Girls balance on chairs in impossible ways, their limbs lifted and poised far above ground but they still don’t fall. They’re frozen in place by photo manipulation, caught in time between the leap and the fall, between sky and land. Their bodies defy gravity and anything else that might try to keep them grounded, their soft ivory skin against a dull brown textured background as they float like angels before us.
The girl below holds her hand to her mouth and looks out at us embarrassed, as if she’s just rung the bell she holds when she knew she wasn’t supposed to. Her peach dress wraps around her like a tube, letting her legs poke out like two long sticks that bend and extend and keep her in the air.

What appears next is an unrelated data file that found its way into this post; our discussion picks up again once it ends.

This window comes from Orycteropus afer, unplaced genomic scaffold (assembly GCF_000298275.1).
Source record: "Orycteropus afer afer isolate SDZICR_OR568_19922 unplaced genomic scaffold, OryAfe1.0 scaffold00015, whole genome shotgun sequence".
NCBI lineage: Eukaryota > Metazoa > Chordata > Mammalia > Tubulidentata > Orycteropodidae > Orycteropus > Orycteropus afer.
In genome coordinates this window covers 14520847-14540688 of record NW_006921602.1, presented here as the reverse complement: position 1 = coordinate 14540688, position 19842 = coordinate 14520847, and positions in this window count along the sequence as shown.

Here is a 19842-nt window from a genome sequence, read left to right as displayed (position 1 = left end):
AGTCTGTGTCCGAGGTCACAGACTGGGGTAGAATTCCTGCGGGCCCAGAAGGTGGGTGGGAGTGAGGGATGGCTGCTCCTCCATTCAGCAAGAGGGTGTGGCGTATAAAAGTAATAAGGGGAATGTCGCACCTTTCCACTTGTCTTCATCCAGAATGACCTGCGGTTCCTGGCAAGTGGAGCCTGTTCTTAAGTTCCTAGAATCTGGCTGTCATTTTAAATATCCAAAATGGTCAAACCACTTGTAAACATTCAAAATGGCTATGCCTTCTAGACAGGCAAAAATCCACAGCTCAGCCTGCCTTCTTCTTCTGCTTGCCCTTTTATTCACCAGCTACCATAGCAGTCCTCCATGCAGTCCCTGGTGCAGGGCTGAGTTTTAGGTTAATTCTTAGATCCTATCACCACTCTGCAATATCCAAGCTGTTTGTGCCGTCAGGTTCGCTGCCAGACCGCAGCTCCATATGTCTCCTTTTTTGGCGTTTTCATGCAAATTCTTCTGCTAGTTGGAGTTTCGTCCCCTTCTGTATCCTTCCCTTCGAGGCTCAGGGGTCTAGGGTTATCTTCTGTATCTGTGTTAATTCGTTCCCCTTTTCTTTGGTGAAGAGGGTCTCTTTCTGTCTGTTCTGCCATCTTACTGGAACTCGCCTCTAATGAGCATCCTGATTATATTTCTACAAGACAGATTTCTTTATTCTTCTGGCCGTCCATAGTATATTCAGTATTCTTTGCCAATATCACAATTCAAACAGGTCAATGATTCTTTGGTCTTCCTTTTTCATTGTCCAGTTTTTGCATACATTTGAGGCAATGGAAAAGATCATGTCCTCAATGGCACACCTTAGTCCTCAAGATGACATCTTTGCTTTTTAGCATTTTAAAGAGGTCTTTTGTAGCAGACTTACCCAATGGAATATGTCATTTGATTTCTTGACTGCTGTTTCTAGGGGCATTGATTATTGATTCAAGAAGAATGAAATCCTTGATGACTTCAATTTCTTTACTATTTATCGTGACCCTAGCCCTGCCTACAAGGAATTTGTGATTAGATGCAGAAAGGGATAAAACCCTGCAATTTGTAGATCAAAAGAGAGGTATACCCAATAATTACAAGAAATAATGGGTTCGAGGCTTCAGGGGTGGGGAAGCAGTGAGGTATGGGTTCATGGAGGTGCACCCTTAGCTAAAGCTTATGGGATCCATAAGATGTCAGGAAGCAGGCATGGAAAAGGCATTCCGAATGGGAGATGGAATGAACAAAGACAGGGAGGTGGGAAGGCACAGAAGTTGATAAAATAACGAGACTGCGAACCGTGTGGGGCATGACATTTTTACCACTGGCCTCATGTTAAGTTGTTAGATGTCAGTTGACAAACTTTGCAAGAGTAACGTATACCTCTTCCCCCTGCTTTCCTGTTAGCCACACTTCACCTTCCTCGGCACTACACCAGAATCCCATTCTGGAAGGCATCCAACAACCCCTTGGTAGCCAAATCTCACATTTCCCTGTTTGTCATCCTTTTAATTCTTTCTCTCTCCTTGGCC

Most of the girls are left unclothed, their bodies long and skinny, stretched out like taffy across the chairs and space. That simple brown wooden chair and the gold bell are the only two props that make appearances, besides the occasional peach dress that both covers and reveals. The chair props up each girl in different ways as she seems to float above it, and the bell weighs her down with an invisible noise, its shiny gold surface against all the browns and ivories that surround it.
Bodrunova explains that many of her photographs “defy conventional physics and show her subjects as weightless objects with an ability to transcend space and time.”
“Sometimes we change the space around us to fit our ideas and sometimes space, place, or time dictates their rules. We can fight or we can embrace, the choice is ours.”
Katerina Bodrunova is a self taught 28-year-old Russian photographer whose works have been shown all over Moscow and London, along with every other big city in Europe since she first began her professional career in 2009. Since then she’s been featured in magazines from Seoul to Pittsburg, and you can also find her works on Saatchi Online.
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